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August 17, 2010


It's funny, I never thought of writer houses as complicated or controversial things before. I just thought of them as simple and nice ways to honor an author.

Great interview! I'll definitely be looking at this book.

It really bothers me when people in a field look down on people outside of it. The way you were describing your initial feelings towards these houses "fandom, not critical assessment," reminded me of that. As a former music major turned English major, I have seen this attitude, this pretentiousness, across disciplines. What's wrong with fandom? As a teacher, I worry that this idea that literature can only be truly appreciated properly by trained critical academics is damaging our students. If these books aren't meant for the likes of then, why on earth should they bother reading them? No wonder kids are so loathe to pick up the classics. They're scared of them. They're afraid that they won't "get it," that they are just too stupid to understand it, so they never try. If we want kids to read anything more sophisticated than Twilight, we have to get rid of this elitism.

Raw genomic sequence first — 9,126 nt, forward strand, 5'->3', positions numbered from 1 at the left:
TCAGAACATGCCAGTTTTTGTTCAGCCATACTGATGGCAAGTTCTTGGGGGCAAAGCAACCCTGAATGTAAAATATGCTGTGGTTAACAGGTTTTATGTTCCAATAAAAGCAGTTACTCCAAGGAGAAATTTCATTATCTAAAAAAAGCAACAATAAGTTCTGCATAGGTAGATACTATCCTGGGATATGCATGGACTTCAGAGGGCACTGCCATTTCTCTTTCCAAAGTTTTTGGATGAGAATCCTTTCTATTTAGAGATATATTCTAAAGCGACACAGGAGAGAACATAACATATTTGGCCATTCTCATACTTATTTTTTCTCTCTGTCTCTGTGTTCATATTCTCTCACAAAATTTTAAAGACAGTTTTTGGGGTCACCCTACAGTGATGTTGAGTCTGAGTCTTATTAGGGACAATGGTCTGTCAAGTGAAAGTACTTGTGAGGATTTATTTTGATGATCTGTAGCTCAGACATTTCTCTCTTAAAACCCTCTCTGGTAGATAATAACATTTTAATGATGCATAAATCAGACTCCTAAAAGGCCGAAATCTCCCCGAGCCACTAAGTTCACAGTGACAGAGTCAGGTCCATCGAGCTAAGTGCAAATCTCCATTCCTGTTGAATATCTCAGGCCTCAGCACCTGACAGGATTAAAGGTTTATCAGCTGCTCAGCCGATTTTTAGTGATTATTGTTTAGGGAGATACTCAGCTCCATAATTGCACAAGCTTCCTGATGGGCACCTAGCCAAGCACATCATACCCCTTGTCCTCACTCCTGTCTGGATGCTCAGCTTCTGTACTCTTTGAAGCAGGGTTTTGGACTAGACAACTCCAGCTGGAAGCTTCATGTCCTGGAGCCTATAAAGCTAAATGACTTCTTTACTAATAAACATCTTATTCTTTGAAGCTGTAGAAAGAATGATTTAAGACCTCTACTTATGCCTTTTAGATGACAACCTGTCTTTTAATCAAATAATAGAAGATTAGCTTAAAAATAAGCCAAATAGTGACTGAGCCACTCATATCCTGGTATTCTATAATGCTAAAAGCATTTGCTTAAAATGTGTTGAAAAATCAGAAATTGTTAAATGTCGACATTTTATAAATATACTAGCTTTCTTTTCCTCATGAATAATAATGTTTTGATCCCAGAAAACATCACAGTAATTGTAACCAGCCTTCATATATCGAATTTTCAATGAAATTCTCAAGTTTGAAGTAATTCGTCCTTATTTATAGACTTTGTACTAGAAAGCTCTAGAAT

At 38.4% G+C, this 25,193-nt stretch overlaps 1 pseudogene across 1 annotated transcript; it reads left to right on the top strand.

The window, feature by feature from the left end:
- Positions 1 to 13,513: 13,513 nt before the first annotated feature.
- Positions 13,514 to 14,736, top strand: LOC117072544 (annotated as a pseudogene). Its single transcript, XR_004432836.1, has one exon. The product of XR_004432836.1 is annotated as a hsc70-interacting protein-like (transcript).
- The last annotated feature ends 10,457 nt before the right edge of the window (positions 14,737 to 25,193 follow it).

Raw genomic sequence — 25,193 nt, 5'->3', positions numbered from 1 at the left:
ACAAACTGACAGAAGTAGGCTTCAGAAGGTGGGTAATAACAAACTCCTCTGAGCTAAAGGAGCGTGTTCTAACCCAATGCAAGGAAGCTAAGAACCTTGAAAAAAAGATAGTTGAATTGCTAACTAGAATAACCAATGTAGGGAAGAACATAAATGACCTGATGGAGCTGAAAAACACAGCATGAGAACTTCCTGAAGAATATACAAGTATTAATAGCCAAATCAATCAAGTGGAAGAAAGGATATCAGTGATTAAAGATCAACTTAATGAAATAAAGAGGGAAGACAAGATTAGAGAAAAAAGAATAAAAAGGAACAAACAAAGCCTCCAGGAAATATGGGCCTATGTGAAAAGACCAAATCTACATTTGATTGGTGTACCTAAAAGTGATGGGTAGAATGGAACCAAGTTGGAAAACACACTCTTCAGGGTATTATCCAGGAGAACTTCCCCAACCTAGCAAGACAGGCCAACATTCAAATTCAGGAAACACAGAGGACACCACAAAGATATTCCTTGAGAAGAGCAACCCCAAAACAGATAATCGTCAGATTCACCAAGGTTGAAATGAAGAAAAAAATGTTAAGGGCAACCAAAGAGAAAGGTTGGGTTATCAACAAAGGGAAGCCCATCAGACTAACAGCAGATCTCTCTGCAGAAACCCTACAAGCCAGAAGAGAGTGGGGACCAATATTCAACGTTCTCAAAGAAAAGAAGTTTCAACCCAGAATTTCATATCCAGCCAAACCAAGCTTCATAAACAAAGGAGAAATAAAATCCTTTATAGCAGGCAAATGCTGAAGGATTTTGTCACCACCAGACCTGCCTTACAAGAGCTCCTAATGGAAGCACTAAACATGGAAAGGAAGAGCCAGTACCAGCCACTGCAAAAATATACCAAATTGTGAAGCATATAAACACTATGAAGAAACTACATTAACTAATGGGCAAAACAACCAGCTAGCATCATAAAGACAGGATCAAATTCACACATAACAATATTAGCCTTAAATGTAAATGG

I really agree with your statement "How patronizing, I thought to myself, to make fun of such responses." Literature is, above all, and art of communication. To tell a student or anyone else that their emotional response to a text isn't valid because it doesn't fit into the academic criticism field is not only going to hurt our cause, but it goes against the spirit of literature itself. To me, if a person feels something profound or meaningful after reading a book then they "got it" and they don't need me to explain it any more.

I'm not sure if I'm even making sense here, or if I've strayed too far from the topic of the interview to even be relevant. Regardless, I intend to read this book if I can find a copy. Thanks for the interview!

Emily, if you have trouble finding the book in a local shop, you can order it directly from the publisher here: http://www.upenn.edu/pennpress/book/14811.html

Thanks for sharing your thoughts! Looking forward to hearing more.

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  • Isak is a space to celebrate tales and truth in the curious, joyful way embodied by the writer for which it is named. The name "Isak," after all, means "laughter," as she was fond of pointing out.

    By tales, I mean fiction (especially short fiction), as well as other literary and artistic narratives. By truth, I mean the world in which we live. I especially have my eye on creative social justice.

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